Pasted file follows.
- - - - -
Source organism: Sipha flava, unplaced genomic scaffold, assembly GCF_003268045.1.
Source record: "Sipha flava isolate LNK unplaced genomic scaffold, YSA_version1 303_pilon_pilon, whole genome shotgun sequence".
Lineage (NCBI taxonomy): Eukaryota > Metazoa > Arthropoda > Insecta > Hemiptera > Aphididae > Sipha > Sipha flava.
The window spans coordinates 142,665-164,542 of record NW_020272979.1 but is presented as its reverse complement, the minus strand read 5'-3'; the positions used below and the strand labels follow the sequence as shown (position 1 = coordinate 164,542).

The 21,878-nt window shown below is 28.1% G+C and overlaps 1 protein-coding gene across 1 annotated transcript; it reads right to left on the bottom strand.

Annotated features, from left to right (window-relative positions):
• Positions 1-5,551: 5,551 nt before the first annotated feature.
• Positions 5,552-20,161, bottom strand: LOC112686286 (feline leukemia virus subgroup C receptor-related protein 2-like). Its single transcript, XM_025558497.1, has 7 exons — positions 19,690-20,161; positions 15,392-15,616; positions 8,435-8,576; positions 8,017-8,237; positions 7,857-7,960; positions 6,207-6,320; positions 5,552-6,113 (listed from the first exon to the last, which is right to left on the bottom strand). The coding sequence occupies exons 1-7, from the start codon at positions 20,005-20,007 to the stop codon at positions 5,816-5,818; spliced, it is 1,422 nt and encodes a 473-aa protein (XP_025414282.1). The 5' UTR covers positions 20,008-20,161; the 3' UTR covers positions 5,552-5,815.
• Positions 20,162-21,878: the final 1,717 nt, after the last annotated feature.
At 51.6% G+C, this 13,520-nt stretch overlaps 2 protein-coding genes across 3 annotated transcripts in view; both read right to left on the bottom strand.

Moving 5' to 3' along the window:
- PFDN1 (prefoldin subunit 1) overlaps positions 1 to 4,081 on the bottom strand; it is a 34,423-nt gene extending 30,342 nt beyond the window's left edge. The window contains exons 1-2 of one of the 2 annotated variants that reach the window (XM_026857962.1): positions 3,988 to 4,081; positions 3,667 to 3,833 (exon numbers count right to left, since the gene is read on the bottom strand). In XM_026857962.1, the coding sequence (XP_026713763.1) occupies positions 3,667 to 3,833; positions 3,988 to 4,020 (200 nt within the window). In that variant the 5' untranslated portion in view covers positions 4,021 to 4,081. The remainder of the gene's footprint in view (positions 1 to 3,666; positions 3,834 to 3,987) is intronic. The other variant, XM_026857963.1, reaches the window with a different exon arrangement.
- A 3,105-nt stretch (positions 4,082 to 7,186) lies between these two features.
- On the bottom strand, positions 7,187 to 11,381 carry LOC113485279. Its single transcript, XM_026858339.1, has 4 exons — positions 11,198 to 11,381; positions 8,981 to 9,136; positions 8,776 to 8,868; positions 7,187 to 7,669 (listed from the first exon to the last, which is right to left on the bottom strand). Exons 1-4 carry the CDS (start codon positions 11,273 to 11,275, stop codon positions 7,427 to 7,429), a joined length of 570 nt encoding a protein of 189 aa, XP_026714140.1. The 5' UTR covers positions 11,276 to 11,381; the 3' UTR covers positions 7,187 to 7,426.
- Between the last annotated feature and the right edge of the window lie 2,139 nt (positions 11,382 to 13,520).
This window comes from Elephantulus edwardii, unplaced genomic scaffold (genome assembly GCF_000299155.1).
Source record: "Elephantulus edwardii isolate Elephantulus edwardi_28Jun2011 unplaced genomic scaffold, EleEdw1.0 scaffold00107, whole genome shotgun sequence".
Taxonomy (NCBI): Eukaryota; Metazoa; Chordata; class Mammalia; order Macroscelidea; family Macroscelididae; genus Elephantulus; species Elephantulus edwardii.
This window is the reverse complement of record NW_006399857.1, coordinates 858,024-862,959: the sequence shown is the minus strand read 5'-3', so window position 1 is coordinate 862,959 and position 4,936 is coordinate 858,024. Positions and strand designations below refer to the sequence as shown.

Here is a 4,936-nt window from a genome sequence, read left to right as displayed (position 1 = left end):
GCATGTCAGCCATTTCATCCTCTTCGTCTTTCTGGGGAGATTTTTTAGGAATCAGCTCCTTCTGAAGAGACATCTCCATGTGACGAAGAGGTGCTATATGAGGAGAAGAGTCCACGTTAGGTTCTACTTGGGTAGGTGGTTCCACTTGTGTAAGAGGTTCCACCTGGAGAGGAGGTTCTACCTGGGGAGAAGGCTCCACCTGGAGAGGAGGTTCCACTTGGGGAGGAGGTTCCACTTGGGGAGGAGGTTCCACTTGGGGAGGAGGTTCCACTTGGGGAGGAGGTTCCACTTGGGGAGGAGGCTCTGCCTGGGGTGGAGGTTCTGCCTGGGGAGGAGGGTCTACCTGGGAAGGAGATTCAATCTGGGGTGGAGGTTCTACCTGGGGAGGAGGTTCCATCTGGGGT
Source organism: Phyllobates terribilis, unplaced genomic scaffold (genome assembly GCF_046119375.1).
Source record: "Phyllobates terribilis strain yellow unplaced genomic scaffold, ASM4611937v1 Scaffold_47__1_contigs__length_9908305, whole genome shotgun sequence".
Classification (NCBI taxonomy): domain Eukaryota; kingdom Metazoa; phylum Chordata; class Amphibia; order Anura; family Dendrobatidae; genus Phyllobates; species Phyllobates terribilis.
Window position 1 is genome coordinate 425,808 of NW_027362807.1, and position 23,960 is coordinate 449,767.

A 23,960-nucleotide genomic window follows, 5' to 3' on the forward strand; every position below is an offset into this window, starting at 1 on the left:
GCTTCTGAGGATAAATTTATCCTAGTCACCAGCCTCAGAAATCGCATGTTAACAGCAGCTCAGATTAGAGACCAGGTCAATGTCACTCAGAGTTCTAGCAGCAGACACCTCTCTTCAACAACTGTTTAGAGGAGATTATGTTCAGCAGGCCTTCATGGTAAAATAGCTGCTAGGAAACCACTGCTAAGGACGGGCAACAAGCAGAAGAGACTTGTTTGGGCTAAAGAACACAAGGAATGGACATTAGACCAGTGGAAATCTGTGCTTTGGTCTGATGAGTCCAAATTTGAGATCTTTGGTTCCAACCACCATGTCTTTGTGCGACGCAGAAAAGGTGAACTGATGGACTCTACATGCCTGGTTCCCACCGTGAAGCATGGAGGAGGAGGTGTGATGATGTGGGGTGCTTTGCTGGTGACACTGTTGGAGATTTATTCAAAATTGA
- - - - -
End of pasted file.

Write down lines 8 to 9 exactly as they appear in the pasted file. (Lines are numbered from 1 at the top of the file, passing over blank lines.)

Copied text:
• Positions 5,552-20,161, bottom strand: LOC112686286 (feline leukemia virus subgroup C receptor-related protein 2-like). Its single transcript, XM_025558497.1, has 7 exons — positions 19,690-20,161; positions 15,392-15,616; positions 8,435-8,576; positions 8,017-8,237; positions 7,857-7,960; positions 6,207-6,320; positions 5,552-6,113 (listed from the first exon to the last, which is right to left on the bottom strand). The coding sequence occupies exons 1-7, from the start codon at positions 20,005-20,007 to the stop codon at positions 5,816-5,818; spliced, it is 1,422 nt and encodes a 473-aa protein (XP_025414282.1). The 5' UTR covers positions 20,008-20,161; the 3' UTR covers positions 5,552-5,815.
• Positions 20,162-21,878: the final 1,717 nt, after the last annotated feature.